I'm using knife to bootstrap my VM with vanilla Debian 7.0 installation. In bootstrap stage I'm just setting sources.list, updating & upgrading system, then I install buil-essential, rsync and ruby1.9.1 (with rubygems). As a last step, my bootstrap template install chef as a gem.

Bang! my node is in this point bootstrapped and ready to run recipes. But on that machine is still only root able to run chef-solo. And this a point I'm getting confused:

  • should I use root to run my recipes on target node?
  • or should I bootstrap separate system user with elevated permisions by sudo with nopasswd?
  • or should I cook that separate unix user using some recipe?

The thing is, when I run knife solocook some_user@some.node.tld I want to cook (provision) that machine as non-root user (for example user named chef). You know, some of my recipes will setup sshd not to accept connections to root (as one of the security measures).

But if some other recipe will setup unix user named chef and some another sudo for that user, then until that point I must cook as root. And then, if I want to cook as a chef, I must run knife solo cook ... again, with separate list of recipes.

And to me this is complete antipattern. Node should be provisioned in one step. So my question is, should I leave the idea of provisioning as other user as root and use root to run all my chef recipes?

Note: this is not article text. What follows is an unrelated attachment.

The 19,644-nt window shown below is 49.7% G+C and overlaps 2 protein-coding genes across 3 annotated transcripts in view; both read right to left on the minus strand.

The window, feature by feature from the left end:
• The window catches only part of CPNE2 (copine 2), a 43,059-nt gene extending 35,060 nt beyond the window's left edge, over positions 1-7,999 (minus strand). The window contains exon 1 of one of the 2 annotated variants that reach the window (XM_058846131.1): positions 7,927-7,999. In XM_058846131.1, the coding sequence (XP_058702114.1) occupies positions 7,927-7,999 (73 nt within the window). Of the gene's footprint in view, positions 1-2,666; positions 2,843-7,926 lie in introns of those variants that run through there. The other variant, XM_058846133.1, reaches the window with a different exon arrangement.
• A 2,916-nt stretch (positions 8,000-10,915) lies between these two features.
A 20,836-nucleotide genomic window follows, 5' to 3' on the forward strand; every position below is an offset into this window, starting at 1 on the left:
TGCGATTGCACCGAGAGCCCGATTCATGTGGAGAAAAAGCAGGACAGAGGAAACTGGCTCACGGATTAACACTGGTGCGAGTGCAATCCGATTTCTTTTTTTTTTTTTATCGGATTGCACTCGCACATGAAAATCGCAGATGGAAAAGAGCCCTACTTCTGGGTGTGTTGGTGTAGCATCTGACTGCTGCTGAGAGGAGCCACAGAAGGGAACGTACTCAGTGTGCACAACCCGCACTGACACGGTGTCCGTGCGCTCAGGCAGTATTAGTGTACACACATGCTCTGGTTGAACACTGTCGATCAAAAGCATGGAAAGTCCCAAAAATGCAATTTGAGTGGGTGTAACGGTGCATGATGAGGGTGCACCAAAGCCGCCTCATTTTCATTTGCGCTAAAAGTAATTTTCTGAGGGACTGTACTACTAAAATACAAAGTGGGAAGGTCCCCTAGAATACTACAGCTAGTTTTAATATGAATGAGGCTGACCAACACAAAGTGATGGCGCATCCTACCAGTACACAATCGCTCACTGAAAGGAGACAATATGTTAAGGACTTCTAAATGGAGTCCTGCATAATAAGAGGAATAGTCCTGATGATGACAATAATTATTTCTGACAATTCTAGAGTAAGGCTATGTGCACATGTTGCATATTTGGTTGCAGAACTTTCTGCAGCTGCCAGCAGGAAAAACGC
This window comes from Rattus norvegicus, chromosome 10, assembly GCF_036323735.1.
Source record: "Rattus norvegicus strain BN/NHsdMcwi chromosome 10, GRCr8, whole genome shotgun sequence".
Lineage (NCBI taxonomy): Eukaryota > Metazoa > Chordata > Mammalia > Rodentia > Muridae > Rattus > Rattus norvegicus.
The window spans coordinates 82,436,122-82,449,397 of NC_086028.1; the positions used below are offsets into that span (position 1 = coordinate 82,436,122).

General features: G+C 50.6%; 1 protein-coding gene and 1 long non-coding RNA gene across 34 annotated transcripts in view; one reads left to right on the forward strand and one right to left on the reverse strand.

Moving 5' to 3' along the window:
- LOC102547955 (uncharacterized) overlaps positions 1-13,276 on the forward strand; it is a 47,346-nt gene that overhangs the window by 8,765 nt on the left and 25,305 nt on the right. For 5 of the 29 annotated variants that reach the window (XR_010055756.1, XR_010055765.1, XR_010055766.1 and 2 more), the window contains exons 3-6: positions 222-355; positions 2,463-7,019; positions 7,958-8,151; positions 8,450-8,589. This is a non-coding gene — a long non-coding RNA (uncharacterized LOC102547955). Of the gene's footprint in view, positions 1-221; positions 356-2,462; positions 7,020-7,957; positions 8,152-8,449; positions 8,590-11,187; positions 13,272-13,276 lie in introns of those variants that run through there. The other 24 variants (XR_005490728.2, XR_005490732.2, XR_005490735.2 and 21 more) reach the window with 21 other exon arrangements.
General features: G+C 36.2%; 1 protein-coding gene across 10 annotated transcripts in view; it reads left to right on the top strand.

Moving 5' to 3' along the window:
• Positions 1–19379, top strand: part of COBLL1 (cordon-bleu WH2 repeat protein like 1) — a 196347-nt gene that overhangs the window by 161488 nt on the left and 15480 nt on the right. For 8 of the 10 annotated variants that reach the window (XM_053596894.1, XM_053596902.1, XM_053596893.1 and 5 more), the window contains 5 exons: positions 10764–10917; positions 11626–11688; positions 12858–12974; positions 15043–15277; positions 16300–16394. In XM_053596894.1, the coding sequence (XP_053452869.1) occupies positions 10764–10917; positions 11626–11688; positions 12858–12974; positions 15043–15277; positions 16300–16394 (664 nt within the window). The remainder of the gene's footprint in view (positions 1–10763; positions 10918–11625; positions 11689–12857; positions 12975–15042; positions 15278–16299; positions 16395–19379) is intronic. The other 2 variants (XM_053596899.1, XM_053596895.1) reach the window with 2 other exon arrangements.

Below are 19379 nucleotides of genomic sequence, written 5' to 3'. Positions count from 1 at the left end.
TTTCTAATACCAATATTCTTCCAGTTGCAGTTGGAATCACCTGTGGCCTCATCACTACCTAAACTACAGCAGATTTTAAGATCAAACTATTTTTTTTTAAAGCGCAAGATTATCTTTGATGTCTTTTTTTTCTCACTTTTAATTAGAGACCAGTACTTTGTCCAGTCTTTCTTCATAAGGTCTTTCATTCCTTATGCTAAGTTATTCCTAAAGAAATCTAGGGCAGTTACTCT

In my project, I choose this pattern(in AWS, 'ec2-user' will do this)

bootstrap separate system user with elevated permisions by sudo with nopasswd

and the following command works just fine.

ssh wheel_user@some_host sudo /usr/local/bin/chef-solo -c /chef_dir/.chef/solo.rb -j /chef_dir/.chef/chef.json

In my case, I'm not using 'knife solo' but just a 'chef-solo'.


Chef is meant to be run as root. There is no way to provision a box other than as a root process in the general case.[1]

This means you need to either run it as root, or run it in an elevated process as root via sudo or other means.

You are running into an anti-pattern because you are using chef in a way that it wasn't intended. Even as chef-solo, it's designed to be run as root via a cron job or a daemon at regular intervals.

Your use case may be entirely valid, but you may be using the wrong tool. If you want this kind of push only configuration management, Ansible might be a better match for what you are attempting to do. If you don't envision running chef at regular intervals as part of your normal work, then chef might not be the right tool.

[1]- If you tweak all the permissions of the files chef wants to manage, you can run it as an ordinary user, it's just difficult for more than very simple recipes.

Your Answer

By clicking “Post Your Answer”, you agree to our terms of service, privacy policy and cookie policy

Not the answer you're looking for? Browse other questions tagged or ask your own question.